As more teachers unions join in rolling one-day strikes to oppose education proposals in the Legislature, a state senator introduced legislation Friday to ensure that teachers lose pay if they go on strike.
The latest of 12 local teachers unions to vote for a one-day strike is in the Lake Washington School District, which serves 26,700 students mainly in Kirkland, Redmond and Sammamish. Members of the Lake Washington Education Association will strike on May 6, and school in the district will be canceled that day, the statewide teachers union announced Thursday.
Teachers unions are staging the rolling walkouts and one-day strikes to protest lawmakers’ plans to roll back parts of a class-size initiative voters passed last fall. The teachers also object to proposals from the Republican-led state Senate that would mandate the use of statewide testing data in teacher and principal evaluations, as well as Senate plans for pay and benefits that they say are insufficient.
As of Friday morning, no teachers unions in Pierce or Thurston counties had voted to join the strikes, which involve about 5,000 teachers statewide so far. However, teachers in the Franklin Pierce School District were planning to vote soon on whether to stage a one-day walkout, the union president said Friday.
“We are fed up with the Legislature and it's time to take action,” Pam Kruse, president of the Franklin Pierce Education Association, wrote in an email.
Teachers in the Arlington, Lakewood (Snohomish County) and Stanwood-Camano districts held strikes on Wednesday, and the teachers unions in Bellingham, Blaine, Mount Vernon, Anacortes, Conway and Ferndale staged walkouts Friday.
Teachers in Sedro-Woolley will walk out April 29, while those in Oak Harbor will strike May 1.
While some of the teachers unions scheduled their strikes on half-days or training days that won’t need to be made up, most of the school districts will schedule makeup days later in the school year to compensate for the day their teachers go on strike.
Sen. Tim Sheldon, D-Potlatch, introduced a measure Friday that would forbid school districts from counting days that teachers strike as sick days or snow days. According to a news release from Sheldon’s office, those makeup days can be added onto the end of the year and teachers get full pay for them.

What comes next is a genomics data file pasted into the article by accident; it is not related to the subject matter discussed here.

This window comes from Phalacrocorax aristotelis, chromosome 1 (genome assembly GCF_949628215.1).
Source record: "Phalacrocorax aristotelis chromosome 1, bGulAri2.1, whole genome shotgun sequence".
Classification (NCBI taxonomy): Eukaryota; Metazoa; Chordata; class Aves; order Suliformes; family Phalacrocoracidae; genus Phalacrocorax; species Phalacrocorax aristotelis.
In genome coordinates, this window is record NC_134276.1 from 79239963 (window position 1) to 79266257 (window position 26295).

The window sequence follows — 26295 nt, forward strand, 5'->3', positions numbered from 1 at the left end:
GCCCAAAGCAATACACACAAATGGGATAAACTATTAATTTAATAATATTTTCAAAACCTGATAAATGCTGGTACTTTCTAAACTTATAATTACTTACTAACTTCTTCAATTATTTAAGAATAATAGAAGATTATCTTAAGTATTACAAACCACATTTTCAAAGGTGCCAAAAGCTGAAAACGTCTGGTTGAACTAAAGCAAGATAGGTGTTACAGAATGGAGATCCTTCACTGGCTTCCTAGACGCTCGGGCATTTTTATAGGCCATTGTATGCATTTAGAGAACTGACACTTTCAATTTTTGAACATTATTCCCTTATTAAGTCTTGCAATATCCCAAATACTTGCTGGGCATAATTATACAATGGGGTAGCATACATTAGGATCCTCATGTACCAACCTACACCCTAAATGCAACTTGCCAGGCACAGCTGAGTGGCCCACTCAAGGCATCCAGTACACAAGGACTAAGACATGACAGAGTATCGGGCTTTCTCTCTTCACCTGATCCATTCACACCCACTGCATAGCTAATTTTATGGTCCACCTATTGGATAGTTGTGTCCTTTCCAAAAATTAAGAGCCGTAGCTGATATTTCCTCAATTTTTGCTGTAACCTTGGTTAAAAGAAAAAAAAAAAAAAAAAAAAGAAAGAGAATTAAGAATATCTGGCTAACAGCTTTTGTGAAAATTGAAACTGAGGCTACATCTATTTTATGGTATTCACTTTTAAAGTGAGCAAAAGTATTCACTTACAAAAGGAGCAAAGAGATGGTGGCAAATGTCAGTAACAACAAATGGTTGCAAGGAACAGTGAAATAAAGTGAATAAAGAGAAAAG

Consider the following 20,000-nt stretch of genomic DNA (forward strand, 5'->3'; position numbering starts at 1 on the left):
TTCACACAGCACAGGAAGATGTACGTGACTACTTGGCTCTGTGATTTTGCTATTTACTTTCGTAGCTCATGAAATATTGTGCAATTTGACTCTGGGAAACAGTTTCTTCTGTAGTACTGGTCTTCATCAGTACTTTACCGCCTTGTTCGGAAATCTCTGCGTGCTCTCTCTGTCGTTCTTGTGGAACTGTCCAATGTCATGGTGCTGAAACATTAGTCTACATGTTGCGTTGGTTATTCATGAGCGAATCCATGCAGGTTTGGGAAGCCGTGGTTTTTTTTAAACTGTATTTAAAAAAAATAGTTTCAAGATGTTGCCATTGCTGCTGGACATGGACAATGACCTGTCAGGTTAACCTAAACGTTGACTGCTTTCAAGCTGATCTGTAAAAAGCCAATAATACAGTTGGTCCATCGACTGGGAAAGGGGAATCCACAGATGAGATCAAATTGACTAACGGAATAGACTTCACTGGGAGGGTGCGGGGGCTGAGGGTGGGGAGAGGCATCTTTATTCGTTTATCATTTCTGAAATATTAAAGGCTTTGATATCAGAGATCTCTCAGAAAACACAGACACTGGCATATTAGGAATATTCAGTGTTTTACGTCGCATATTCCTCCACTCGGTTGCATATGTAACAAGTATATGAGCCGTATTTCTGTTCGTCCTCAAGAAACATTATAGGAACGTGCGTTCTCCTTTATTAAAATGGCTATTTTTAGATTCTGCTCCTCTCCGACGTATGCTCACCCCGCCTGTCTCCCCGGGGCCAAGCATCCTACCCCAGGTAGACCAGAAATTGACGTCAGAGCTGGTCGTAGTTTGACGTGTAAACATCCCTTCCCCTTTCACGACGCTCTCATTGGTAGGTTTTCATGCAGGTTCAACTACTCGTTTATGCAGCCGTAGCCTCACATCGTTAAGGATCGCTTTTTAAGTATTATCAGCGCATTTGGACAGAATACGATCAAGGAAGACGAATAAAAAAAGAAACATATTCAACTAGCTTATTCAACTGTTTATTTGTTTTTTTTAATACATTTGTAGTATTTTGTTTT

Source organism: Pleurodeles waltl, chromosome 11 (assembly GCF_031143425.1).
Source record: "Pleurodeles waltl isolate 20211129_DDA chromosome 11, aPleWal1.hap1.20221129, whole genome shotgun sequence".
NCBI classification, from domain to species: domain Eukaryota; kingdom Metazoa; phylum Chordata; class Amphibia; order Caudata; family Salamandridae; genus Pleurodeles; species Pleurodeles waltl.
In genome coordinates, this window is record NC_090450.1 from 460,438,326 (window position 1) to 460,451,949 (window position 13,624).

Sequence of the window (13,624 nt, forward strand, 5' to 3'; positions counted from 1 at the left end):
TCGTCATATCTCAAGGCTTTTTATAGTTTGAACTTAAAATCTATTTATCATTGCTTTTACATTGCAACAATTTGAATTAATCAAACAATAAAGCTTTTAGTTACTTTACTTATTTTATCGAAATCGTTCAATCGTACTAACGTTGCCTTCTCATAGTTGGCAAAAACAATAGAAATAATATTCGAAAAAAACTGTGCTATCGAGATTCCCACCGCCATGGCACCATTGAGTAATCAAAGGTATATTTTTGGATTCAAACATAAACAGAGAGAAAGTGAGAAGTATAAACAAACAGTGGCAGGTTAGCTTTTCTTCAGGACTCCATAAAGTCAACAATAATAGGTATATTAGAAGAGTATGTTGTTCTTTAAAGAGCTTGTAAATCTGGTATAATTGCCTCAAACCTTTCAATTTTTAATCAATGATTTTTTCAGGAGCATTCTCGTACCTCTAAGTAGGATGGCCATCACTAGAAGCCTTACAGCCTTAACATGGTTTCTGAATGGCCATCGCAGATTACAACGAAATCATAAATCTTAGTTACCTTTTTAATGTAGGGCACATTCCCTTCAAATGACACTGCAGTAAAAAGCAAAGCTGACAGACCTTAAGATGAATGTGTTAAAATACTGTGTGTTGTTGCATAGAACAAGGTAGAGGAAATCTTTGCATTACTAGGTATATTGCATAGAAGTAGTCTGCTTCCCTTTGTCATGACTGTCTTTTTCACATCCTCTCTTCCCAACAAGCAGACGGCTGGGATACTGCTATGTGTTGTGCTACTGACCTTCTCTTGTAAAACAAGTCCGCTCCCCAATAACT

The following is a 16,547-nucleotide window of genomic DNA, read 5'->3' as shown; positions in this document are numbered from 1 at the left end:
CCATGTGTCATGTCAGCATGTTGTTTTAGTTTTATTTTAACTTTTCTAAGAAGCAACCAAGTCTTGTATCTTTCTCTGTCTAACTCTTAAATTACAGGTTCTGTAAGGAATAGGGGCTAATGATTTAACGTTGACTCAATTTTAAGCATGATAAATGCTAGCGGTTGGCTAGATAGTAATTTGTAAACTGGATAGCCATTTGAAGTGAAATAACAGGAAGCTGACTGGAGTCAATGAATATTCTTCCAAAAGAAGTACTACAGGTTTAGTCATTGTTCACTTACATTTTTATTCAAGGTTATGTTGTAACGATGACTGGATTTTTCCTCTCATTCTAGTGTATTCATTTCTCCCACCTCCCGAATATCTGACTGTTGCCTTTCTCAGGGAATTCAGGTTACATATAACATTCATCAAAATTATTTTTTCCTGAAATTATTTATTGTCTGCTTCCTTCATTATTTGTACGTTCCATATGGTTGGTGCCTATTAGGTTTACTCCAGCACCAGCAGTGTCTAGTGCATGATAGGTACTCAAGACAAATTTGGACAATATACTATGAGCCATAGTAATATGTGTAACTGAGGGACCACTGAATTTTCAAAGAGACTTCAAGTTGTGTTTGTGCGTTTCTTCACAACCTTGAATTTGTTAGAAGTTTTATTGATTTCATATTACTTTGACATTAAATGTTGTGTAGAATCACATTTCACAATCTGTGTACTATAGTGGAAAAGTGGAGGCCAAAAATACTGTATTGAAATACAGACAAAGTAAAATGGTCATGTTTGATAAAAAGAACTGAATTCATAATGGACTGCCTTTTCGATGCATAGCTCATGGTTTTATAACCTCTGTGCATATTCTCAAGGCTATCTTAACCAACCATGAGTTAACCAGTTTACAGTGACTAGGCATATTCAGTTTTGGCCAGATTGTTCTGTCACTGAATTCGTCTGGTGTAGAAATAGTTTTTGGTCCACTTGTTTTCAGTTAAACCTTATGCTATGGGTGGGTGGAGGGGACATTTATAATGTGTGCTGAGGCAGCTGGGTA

“I don’t think people realize teachers get paid when they go on strike,” said Sheldon, who caucuses with the Republican Senate majority, in the news release. “It’s not supposed to be that way. But during my 25 years in the Legislature, we’ve had plenty of teacher strikes, and I’ve never seen teachers lose a day’s pay for walking off the job.”
Rich Wood, a spokesman for the statewide teachers union, said Sheldon and his colleagues should focus on passing an education budget that complies with the state Supreme Court’s order that the Legislature fully fund basic education, rather than punishing striking teachers.
Lawmakers are adjourning Friday, two days before the scheduled end of their 105-day session, and then returning next week for a special session to finalize a new two-year state operating budget.
“Sen. Sheldon and rest of the Senate majority are the ones walking out on our kids,” Wood wrote in an email. “They’re leaving Olympia early without an education budget, and they’re in contempt of court for violating our students’ constitutional right to an amply funded public education.”
In addition to the walkouts, more than 1,000 teachers will rally at the state Capitol on Saturday as part of an event organized by Wood’s organization, the Washington Education Association.
Wood added that “it’s clear (Sheldon) and the Senate are not serious about fully funding our kids’ education.”
“And that’s why thousands of teachers are going on strike against the Legislature,” Wood wrote.
Staff writer Debbie Cafazzo contributed to this report.